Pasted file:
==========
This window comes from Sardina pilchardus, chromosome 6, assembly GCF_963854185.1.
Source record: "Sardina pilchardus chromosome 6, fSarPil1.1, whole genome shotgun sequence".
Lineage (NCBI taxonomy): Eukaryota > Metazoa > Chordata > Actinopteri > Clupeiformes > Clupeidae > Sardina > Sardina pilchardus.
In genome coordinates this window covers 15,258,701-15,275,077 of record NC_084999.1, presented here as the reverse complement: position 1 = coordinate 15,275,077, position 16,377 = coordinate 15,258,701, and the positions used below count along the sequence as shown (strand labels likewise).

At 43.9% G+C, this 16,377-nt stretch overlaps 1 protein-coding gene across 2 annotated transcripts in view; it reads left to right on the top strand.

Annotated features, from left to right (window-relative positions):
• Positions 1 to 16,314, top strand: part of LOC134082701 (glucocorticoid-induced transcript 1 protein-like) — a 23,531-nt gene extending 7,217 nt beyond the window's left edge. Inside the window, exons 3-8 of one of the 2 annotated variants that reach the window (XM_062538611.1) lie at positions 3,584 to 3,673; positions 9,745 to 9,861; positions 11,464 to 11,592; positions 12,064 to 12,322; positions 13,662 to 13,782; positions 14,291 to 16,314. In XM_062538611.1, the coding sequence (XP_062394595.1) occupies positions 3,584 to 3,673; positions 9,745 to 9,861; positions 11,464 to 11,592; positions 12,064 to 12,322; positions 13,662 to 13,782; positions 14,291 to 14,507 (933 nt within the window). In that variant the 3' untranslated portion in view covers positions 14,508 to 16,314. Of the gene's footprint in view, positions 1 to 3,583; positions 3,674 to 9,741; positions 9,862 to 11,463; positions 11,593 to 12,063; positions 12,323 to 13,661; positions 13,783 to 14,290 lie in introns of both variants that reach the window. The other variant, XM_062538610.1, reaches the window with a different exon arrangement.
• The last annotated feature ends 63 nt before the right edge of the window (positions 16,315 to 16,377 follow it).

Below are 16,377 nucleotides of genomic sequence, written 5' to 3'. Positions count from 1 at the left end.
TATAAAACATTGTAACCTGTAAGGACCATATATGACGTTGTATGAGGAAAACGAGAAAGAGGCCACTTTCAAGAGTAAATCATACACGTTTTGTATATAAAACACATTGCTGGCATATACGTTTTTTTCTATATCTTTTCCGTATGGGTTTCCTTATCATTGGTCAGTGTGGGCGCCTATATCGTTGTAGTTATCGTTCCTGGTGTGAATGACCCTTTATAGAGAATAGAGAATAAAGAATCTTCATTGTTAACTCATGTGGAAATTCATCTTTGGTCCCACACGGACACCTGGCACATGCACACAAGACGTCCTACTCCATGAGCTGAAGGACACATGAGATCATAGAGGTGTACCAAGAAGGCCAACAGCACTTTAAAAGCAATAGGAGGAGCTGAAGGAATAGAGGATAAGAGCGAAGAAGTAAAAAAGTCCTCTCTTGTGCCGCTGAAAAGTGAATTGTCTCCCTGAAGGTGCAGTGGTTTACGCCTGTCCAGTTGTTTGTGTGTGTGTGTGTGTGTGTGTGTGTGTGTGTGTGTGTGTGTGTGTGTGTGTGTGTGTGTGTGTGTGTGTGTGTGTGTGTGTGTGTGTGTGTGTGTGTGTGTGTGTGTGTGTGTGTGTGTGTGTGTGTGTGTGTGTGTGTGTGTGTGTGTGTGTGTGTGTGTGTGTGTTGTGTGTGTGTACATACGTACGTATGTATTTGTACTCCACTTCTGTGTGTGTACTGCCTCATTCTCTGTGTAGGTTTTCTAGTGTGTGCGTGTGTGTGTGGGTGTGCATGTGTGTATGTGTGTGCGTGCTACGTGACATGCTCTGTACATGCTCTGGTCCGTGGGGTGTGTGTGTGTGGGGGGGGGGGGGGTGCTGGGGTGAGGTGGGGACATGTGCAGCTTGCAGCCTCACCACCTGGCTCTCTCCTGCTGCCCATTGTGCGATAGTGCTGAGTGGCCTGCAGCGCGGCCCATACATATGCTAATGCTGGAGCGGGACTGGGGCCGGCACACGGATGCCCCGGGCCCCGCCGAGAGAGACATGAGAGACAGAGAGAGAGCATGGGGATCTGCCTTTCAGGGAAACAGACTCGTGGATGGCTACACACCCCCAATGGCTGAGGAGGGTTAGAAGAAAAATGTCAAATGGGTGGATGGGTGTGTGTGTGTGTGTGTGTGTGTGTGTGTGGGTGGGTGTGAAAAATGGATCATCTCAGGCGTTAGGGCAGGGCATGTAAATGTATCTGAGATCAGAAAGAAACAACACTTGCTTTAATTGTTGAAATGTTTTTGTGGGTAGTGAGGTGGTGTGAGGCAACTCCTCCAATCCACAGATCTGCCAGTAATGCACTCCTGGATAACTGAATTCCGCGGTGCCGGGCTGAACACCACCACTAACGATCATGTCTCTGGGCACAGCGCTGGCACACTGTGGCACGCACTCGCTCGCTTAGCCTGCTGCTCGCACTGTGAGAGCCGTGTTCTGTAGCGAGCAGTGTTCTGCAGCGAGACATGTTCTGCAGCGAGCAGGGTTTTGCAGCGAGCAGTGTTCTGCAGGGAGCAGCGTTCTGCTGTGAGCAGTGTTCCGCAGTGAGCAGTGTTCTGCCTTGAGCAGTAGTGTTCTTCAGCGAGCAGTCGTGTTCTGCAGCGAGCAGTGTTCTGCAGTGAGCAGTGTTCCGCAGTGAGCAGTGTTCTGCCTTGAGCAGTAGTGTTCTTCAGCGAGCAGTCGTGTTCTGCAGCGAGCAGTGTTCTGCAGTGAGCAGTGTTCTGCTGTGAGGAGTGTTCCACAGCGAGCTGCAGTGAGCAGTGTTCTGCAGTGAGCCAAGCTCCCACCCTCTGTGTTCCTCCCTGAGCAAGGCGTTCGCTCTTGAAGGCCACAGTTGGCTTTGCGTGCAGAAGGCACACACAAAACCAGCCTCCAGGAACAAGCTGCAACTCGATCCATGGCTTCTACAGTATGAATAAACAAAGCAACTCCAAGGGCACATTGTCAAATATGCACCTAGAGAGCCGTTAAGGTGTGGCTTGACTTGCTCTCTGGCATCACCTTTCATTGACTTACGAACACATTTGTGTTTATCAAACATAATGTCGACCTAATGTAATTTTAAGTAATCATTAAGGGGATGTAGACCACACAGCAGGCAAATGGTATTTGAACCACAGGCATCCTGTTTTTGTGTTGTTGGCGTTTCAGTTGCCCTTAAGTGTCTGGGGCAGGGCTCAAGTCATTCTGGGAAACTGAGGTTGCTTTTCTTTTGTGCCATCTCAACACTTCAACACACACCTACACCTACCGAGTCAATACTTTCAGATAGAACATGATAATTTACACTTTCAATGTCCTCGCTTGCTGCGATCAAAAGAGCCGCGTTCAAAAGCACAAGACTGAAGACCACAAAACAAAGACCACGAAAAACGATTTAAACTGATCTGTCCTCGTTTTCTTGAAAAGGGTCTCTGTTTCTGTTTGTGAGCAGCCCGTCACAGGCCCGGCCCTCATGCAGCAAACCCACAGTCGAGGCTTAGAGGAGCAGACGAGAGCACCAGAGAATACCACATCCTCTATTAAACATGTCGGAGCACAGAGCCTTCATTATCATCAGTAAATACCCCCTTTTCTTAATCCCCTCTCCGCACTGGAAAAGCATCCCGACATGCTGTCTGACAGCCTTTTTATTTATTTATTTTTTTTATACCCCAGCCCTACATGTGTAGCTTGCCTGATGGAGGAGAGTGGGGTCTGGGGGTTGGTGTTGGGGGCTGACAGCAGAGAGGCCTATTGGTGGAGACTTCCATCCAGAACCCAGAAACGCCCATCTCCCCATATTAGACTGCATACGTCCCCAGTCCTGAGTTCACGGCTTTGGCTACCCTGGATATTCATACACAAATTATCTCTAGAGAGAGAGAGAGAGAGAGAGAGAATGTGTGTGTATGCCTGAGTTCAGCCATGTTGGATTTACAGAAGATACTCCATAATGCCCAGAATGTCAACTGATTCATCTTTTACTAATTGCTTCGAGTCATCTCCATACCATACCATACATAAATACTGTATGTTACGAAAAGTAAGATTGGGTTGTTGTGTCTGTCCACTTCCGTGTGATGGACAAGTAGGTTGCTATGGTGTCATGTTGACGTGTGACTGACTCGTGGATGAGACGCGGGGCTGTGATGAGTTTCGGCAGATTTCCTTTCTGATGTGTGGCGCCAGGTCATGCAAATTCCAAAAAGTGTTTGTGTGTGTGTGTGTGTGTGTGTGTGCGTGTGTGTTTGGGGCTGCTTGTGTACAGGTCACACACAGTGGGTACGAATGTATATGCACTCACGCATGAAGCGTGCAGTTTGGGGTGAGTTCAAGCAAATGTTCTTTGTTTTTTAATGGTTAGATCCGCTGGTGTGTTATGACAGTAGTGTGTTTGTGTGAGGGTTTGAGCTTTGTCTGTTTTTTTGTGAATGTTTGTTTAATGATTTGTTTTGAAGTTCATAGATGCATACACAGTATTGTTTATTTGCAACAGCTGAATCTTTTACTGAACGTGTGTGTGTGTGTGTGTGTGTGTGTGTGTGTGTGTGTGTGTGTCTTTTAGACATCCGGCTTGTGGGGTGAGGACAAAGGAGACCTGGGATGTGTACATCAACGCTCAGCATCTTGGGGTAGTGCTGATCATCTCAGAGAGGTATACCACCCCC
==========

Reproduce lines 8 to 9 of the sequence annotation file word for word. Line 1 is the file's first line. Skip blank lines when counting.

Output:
• The last annotated feature ends 63 nt before the right edge of the window (positions 16,315 to 16,377 follow it).

Below are 16,377 nucleotides of genomic sequence, written 5' to 3'. Positions count from 1 at the left end.